The cars themselves, or otherwise referred to as museos andantes, walking museums, are the most obvious example of this Cuban ingenuity. Yes, there are plenty of classic car collectors in the United States who spend thousands in upkeep. The Cuban people don’t have that option, but somehow, they make them run.
But Julia Cooke doesn’t only talk about creativity. She also discusses the complex world of ‘resolver.’ She writes: “In the gulf between literal and colloquial meanings, to resolver implies questionably legal activities, since at least one step of nearly every solution to any problem in Havana today involves the black market, and always indicates an exchange of favors. Sentences in Havana would feel barren without resolver, for example, “I can resolver that for you” or “Resolviste?” meaning “Did you get---- sorted out?”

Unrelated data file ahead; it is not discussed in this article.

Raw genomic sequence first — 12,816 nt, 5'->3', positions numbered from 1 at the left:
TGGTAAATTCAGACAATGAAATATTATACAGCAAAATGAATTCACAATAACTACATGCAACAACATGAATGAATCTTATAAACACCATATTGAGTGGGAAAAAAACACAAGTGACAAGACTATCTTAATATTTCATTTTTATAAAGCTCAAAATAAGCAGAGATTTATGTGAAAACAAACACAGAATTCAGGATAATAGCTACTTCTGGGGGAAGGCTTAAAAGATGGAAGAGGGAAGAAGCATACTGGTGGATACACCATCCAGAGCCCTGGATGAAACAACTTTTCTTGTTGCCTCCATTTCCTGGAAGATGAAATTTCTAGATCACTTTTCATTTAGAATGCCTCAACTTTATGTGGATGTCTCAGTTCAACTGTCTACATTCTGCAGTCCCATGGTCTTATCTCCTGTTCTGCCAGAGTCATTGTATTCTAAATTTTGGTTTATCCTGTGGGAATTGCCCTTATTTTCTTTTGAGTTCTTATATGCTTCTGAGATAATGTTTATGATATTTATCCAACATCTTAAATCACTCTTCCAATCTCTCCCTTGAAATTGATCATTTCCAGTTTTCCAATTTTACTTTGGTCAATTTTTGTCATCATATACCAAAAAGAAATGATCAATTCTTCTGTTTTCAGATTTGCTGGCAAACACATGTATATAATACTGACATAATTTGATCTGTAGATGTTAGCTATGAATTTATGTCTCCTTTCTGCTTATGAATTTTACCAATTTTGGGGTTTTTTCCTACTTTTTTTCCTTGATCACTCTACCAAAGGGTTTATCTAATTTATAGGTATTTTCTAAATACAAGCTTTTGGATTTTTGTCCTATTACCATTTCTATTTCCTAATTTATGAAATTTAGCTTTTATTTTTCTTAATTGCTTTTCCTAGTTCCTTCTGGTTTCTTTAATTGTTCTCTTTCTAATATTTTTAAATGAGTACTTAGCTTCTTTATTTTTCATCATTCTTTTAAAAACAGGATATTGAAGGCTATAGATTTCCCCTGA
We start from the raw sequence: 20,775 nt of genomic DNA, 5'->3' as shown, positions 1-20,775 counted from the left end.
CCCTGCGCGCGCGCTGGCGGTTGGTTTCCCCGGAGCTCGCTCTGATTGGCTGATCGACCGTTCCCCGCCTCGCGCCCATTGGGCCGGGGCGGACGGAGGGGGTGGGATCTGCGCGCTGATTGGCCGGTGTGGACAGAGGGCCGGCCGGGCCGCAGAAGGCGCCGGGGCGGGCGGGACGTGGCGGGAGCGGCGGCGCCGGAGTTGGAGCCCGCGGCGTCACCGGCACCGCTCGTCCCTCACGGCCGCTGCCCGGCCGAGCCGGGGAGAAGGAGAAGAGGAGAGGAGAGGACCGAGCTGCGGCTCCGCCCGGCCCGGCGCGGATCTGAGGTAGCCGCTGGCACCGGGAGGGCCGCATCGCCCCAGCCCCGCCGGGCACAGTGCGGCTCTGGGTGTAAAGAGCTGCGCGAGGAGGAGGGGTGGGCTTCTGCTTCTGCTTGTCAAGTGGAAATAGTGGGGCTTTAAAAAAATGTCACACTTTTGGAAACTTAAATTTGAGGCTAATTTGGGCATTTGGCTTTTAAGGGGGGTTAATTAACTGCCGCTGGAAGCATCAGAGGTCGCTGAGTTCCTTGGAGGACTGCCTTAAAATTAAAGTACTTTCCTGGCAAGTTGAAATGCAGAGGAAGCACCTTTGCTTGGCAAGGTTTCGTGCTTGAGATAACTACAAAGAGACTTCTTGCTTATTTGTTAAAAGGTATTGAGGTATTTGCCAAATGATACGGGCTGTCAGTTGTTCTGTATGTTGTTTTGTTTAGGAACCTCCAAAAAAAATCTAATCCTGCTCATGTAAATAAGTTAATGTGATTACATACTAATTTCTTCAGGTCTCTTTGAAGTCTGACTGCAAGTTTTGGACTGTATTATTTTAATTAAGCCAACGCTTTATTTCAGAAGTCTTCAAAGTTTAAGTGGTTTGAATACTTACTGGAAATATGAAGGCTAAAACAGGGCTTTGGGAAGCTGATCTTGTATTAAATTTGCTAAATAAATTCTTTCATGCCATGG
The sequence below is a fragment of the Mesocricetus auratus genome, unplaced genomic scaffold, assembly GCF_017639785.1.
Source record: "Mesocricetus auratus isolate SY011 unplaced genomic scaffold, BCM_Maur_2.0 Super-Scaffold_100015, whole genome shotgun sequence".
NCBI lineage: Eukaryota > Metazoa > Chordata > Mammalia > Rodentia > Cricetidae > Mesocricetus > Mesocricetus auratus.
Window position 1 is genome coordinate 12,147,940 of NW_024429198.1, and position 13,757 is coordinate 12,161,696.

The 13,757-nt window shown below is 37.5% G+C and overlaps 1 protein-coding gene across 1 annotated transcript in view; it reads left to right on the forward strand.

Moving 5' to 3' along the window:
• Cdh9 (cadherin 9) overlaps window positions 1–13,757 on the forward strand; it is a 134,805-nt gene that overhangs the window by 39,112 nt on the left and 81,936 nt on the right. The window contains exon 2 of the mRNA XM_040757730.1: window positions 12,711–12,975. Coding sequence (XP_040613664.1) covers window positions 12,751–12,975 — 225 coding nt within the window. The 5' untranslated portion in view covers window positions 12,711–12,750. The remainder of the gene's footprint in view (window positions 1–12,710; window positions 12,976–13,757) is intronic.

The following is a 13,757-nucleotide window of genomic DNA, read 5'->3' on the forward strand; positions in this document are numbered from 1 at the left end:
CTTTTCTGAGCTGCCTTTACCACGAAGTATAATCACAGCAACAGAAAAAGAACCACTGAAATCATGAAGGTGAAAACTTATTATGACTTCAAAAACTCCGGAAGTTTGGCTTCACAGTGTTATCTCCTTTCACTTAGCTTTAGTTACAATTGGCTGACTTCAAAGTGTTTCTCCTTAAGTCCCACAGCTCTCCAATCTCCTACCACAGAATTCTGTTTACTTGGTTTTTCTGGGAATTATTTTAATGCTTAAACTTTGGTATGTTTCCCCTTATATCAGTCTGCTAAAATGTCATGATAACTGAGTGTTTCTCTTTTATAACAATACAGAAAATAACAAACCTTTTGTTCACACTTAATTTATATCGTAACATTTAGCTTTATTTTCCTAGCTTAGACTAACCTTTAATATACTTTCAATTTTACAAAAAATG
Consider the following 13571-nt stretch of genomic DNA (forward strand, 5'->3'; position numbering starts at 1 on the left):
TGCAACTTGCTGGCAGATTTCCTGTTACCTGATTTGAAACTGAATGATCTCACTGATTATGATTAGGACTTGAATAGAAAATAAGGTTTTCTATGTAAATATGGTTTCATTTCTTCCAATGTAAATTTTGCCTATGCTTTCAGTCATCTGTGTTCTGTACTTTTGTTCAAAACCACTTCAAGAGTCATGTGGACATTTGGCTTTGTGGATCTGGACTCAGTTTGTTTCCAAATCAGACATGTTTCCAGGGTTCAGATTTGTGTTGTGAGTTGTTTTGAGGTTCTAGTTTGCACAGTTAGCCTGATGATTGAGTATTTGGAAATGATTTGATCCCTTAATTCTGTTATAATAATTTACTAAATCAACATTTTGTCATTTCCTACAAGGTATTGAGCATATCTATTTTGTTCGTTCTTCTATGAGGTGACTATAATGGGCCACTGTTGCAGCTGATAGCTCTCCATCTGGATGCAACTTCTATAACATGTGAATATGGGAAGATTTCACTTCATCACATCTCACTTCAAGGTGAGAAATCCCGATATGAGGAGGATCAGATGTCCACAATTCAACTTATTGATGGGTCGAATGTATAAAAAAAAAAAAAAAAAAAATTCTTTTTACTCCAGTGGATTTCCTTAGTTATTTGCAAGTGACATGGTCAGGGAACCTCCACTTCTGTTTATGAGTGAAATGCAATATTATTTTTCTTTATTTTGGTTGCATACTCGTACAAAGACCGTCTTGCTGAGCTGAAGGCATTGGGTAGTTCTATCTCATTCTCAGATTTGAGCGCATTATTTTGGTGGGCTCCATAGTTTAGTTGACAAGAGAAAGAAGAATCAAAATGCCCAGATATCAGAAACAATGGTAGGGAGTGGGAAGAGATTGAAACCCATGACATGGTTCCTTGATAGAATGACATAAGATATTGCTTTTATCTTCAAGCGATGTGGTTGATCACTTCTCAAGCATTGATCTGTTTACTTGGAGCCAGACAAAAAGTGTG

Late the next morning after an indulgent sleep, I come into the kitchen of my casa particular. Fruits, eggs, breakfast cakes, juice and coffee await in massive quantities. I hear the Univision presenter’s voice from the 36 inch flat screen above the table. The news she reports is from Miami.
I watch for a moment and turn back to the owner. “Is it legal to have channels from Miami here?” I blurt. I had thought Cuba only showed a handful of state-run channels.
Her eyes widen and she jolts up from the couch. She motions her head towards the open door of the house and crouches beside me. Her voice low, she explains that no, Miami channels aren’t exactly legal. She doesn’t know how, but somebody in the neighborhood rigged an antenna and now distributes the cable access to others. She pays $10/month. “If an official comes, we just turn it off real quick,” she says.